The modern world-system came into being when a formerly
peripheral and then semiperipheral region (
Figure 1: Waves of Colonization and Decolonization Since 1400 - Number of colonies established and number of decolonizations (Source: Henige (1970))
between these periods of hegemony were periods of hegemonic rivalry in which
several contenders strove for global power. The core of the modern world-system
has remained multicentric, meaning that a number of sovereign states ally and
compete with one another. Earlier regional world-systems sometimes experienced
a period of core-wide empire in which a single empire became so large that
there were no serious contenders for predominance. This did not happen in the
modern world-system until the
The sequence of hegemonies can be understood as the evolution
of global governance in the modern system. The interstate system as
institutionalized at the Treaty of Westphalia in 1644 is still a fundamental
institutional structure of the polity of the modern system. The system of
theoretically sovereign states was expanded to include the peripheral regions
in two large waves of decolonization (see Figure 1), eventually resulting in a
situation in which the whole modern system became composed of sovereign
Each of the hegemonies was larger as a proportion of the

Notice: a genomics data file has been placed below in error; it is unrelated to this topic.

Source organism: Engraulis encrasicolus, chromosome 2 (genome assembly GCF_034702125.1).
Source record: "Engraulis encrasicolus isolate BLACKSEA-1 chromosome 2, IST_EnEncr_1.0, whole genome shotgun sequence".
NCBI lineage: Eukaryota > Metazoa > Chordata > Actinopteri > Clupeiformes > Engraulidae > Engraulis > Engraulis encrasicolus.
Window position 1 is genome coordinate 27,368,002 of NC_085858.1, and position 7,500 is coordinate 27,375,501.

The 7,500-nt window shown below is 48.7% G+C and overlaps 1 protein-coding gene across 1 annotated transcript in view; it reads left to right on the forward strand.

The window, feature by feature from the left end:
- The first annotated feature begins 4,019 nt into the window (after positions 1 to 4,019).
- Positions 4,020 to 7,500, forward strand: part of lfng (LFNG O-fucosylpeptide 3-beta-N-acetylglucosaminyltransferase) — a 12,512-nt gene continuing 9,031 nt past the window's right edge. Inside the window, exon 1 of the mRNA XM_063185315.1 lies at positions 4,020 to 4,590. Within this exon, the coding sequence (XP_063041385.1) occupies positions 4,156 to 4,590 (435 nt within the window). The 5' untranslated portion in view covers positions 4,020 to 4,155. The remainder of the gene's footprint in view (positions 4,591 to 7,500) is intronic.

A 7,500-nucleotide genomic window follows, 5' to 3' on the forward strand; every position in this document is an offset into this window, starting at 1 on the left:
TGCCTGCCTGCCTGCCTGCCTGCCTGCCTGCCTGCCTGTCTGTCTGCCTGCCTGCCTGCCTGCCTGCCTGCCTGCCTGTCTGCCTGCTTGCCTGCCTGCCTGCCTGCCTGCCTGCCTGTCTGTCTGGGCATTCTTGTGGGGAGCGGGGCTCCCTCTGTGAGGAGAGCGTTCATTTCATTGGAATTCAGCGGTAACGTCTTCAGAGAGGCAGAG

whole system than the earlier one had been. And each developed the institutions
of economic and political-military control by which it led the larger system
such that capitalism increasingly deepened its penetration of all the areas of
the Earth. And after the Napoleonic Wars in which
The political globalization evident in the trajectory of global governance evolved because the powers that be were in heavy contention with one another for geopolitical power and for economic resources, but also because resistance emerged within the polities of the core and in the regions of the non-core. The series of hegemonies, waves of colonial expansion and decolonization and the emergence of a proto-world-state occurred as the global elites tried to compete with one another and to contain resistance from below. We have already mentioned the waves of decolonization. Other important forces of resistance were slave revolts, the labor movement, the extension of citizenship to men of no property, the women’s movement, and other associated rebellions and social movements.
These movements affected the evolution of global
governance in part because the rebellions often clustered together in time,
forming what have been called “world
revolutions” (Arrighi et al.,
1989). The Protestant Reformation in
The current world revolution of 20xx (Chase-Dunn and
Niemeyer, 2009) will be discussed as the global countermovement in this paper.
The big idea here is that the evolution of capitalism and of global governance
is importantly a response to resistance
and rebellions from below. This has been true in the past and is likely to
continue to be true in the future. Boswell and Chase-Dunn (2000) contend that
capitalism and socialism have dialectically interacted with one another in a positive
feedback loop similar to a spiral. Labor and socialist movements were obviously
a reaction to capitalist industrialization, but also the